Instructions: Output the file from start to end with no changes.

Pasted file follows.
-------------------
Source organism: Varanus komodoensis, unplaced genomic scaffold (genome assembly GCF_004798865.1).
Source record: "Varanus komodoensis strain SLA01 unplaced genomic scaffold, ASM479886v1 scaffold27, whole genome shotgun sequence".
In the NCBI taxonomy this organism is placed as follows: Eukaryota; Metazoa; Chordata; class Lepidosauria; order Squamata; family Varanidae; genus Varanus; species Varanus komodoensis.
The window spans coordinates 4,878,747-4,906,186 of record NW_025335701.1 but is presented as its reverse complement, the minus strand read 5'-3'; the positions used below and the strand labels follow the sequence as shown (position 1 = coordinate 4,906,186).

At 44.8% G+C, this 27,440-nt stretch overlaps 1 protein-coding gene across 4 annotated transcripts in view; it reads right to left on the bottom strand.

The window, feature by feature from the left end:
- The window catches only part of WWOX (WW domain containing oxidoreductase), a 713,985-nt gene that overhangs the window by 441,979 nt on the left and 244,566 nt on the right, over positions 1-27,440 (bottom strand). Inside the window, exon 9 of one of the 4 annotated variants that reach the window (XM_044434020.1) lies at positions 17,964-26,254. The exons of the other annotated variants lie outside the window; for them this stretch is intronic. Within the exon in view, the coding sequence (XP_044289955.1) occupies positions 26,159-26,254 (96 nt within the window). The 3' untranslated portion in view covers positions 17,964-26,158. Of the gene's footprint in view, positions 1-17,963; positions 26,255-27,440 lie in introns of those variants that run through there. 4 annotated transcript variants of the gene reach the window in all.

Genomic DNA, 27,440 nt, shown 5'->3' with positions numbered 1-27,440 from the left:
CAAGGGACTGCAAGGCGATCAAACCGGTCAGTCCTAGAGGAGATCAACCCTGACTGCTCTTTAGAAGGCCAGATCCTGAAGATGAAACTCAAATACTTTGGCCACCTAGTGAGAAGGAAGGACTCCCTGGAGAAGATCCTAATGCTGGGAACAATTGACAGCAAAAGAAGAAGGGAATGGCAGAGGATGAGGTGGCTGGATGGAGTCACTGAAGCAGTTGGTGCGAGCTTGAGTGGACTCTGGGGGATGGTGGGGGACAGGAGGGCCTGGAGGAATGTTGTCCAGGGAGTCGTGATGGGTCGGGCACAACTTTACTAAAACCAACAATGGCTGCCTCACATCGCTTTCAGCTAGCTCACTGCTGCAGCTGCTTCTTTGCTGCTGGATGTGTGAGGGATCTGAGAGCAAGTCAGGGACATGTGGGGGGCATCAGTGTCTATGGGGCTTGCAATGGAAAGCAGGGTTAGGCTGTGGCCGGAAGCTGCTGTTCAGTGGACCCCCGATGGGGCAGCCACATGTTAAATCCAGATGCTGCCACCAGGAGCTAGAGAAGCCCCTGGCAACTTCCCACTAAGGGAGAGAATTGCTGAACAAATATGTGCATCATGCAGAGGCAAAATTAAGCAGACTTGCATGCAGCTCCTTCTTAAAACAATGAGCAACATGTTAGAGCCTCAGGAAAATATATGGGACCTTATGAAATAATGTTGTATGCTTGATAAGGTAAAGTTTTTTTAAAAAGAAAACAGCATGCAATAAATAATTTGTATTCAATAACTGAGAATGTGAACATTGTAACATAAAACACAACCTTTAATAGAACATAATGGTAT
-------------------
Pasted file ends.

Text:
Source organism: Varanus komodoensis, unplaced genomic scaffold (genome assembly GCF_004798865.1).
Source record: "Varanus komodoensis strain SLA01 unplaced genomic scaffold, ASM479886v1 scaffold27, whole genome shotgun sequence".
In the NCBI taxonomy this organism is placed as follows: Eukaryota; Metazoa; Chordata; class Lepidosauria; order Squamata; family Varanidae; genus Varanus; species Varanus komodoensis.
The window spans coordinates 4,878,747-4,906,186 of record NW_025335701.1 but is presented as its reverse complement, the minus strand read 5'-3'; the positions used below and the strand labels follow the sequence as shown (position 1 = coordinate 4,906,186).

At 44.8% G+C, this 27,440-nt stretch overlaps 1 protein-coding gene across 4 annotated transcripts in view; it reads right to left on the bottom strand.

The window, feature by feature from the left end:
- The window catches only part of WWOX (WW domain containing oxidoreductase), a 713,985-nt gene that overhangs the window by 441,979 nt on the left and 244,566 nt on the right, over positions 1-27,440 (bottom strand). Inside the window, exon 9 of one of the 4 annotated variants that reach the window (XM_044434020.1) lies at positions 17,964-26,254. The exons of the other annotated variants lie outside the window; for them this stretch is intronic. Within the exon in view, the coding sequence (XP_044289955.1) occupies positions 26,159-26,254 (96 nt within the window). The 3' untranslated portion in view covers positions 17,964-26,158. Of the gene's footprint in view, positions 1-17,963; positions 26,255-27,440 lie in introns of those variants that run through there. 4 annotated transcript variants of the gene reach the window in all.

Genomic DNA, 27,440 nt, shown 5'->3' with positions numbered 1-27,440 from the left:
CAAGGGACTGCAAGGCGATCAAACCGGTCAGTCCTAGAGGAGATCAACCCTGACTGCTCTTTAGAAGGCCAGATCCTGAAGATGAAACTCAAATACTTTGGCCACCTAGTGAGAAGGAAGGACTCCCTGGAGAAGATCCTAATGCTGGGAACAATTGACAGCAAAAGAAGAAGGGAATGGCAGAGGATGAGGTGGCTGGATGGAGTCACTGAAGCAGTTGGTGCGAGCTTGAGTGGACTCTGGGGGATGGTGGGGGACAGGAGGGCCTGGAGGAATGTTGTCCAGGGAGTCGTGATGGGTCGGGCACAACTTTACTAAAACCAACAATGGCTGCCTCACATCGCTTTCAGCTAGCTCACTGCTGCAGCTGCTTCTTTGCTGCTGGATGTGTGAGGGATCTGAGAGCAAGTCAGGGACATGTGGGGGGCATCAGTGTCTATGGGGCTTGCAATGGAAAGCAGGGTTAGGCTGTGGCCGGAAGCTGCTGTTCAGTGGACCCCCGATGGGGCAGCCACATGTTAAATCCAGATGCTGCCACCAGGAGCTAGAGAAGCCCCTGGCAACTTCCCACTAAGGGAGAGAATTGCTGAACAAATATGTGCATCATGCAGAGGCAAAATTAAGCAGACTTGCATGCAGCTCCTTCTTAAAACAATGAGCAACATGTTAGAGCCTCAGGAAAATATATGGGACCTTATGAAATAATGTTGTATGCTTGATAAGGTAAAGTTTTTTTAAAAAGAAAACAGCATGCAATAAATAATTTGTATTCAATAACTGAGAATGTGAACATTGTAACATAAAACACAACCTTTAATAGAACATAATGGTAT